Here, God elects humanity to be God's covenant partner. Here, God's love cannot be contained but pours itself out with incomprehensible majesty into the creation and reconciliation of humanity. Christian covenants must participate in this Trinitarian structure, so that the order broken by sin and restored by God's sovereign decision in Christ becomes an order of being "with" others.
The form of covenant From our participation in this divine self-disclosure—as Christians who have been incorporated into God's Trinitarian being through Baptism and who meet the Triune God again and again through Word and Sacrament—we can begin to describe the form of Christian covenant: First, God chooses each of us for covenant, calls us into covenant life and uses covenant to complete God's work of conversion and sanctification in our lives. Election, vocation, conversion and sanctification!
Nothing less is at stake in Christian covenant than the overcoming of our opposition to God!
So every Christian covenant is a means of grace that draws us into the covenantal life of the Trinity. God works through covenants to convert us to a life with God and with others. Second, Christian covenants are accountable to the community, and therefore must be sealed by public vows.
In contrast to the secular theory of "contract," in which two independent persons with equal rights enter into an agreement, Christian covenants are accountable to the Lord who comes to us in Word and Sacrament, that is, in the realized life of the Body of Christ in the Christian community.
Jesus Christ is the Lord of every covenant, but the Covenant Lordship of Christ is mediated through his Body, the church. Therefore, covenant promises cannot be a private contract between two solitary persons but always a public demonstration of vows in the presence of the community. Third, the community is accountable to the covenants made by its members.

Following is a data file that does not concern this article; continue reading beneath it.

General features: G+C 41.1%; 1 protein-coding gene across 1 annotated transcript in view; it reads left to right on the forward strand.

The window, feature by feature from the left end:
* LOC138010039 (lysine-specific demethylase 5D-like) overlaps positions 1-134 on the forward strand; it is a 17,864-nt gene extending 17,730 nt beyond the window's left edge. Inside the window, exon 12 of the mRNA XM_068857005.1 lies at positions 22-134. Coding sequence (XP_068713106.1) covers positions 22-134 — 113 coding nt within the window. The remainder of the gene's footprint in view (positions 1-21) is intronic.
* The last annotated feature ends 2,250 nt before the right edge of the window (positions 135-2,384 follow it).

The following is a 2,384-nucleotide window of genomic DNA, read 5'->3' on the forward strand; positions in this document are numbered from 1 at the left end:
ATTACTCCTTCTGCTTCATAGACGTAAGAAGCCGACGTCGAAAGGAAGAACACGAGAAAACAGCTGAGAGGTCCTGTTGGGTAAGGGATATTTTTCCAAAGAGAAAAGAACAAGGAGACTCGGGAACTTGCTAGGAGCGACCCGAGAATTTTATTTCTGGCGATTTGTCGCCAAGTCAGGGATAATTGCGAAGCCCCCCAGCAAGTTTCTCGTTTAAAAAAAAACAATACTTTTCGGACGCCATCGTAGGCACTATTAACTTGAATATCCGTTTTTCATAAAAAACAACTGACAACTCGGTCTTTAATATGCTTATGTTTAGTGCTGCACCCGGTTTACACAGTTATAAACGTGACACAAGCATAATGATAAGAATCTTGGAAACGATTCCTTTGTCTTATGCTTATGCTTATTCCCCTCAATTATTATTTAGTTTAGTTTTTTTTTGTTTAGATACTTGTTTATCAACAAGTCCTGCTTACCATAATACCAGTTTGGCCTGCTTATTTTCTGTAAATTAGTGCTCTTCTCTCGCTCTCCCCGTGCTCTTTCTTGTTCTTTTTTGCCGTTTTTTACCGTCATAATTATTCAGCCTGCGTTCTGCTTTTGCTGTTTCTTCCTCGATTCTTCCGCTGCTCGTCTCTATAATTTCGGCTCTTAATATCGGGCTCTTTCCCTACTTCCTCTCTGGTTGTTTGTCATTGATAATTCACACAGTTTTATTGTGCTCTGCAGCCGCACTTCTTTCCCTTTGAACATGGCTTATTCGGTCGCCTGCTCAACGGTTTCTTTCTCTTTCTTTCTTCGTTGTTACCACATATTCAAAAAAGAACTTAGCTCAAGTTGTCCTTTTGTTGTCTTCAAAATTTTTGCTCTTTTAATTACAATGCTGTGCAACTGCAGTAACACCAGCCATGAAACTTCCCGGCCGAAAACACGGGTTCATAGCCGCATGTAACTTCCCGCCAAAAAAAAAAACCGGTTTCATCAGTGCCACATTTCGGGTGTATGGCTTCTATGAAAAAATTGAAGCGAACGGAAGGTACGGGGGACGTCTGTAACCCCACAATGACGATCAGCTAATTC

Because we are sinners, our covenantal relationships are always threatened by moral disorder. Covenant partners will turn again and again to the church which, as the Body of Christ, will call us back into relationship. Fourth, Christian covenants create new life. Just as the triune life of God is not enclosed within itself but creates life in all of its forms, human covenants must also be creative. This is seen most clearly in the covenant of marriage, where if it is God's will a woman and a man extend life through the birth and care of children.
But this creative vocation must be seen in all of our covenants. In some way, every Christian covenant must extend the boundaries of life. Every Christian covenant must be generative and generous. Every Christian covenant must say "Yes" to life.
This is obviously so because we are born in families and we owe our existence to heterosexual parents. But the tradition also says that in the marriage of a man and a woman we have a type, or an image, of the covenantal love of God for Israel and Christ for the church.
There is much discussion about whether same-sex relationships also should be called "marriage," and, as you all know, this is a subject on which the church is deeply divided. There can be no question, however, that the Jewish and Christian traditions set heterosexual marriage apart from all other covenants. In my view, the confusion of marriage with other relationships can obscure the priority of heterosexual marriage in God's creative design and the Bible's orientation towards marriage as an analogy of God's passionate and faithful love for creation.
And although I intend to argue that the church must grant equal dignity to same-sex relationships lived under vows—an argument I will save for the end of this paper, if you will be patient with me—I am not yet convinced that "equal dignity" is the same as "objective equality. In any case, the marriage rites of all Christian churches testify to the tradition that marriage is a covenant between heterosexual partners.
So does the only gay and lesbian denomination, the Metropolitan Community Churches, whose rite for blessing same-sex couples is called "union," not "marriage. The scriptures teach us that the bond and covenant of marriage is a gift of God, a holy mystery in which man and woman become one flesh, an image of the union of Christ and the church.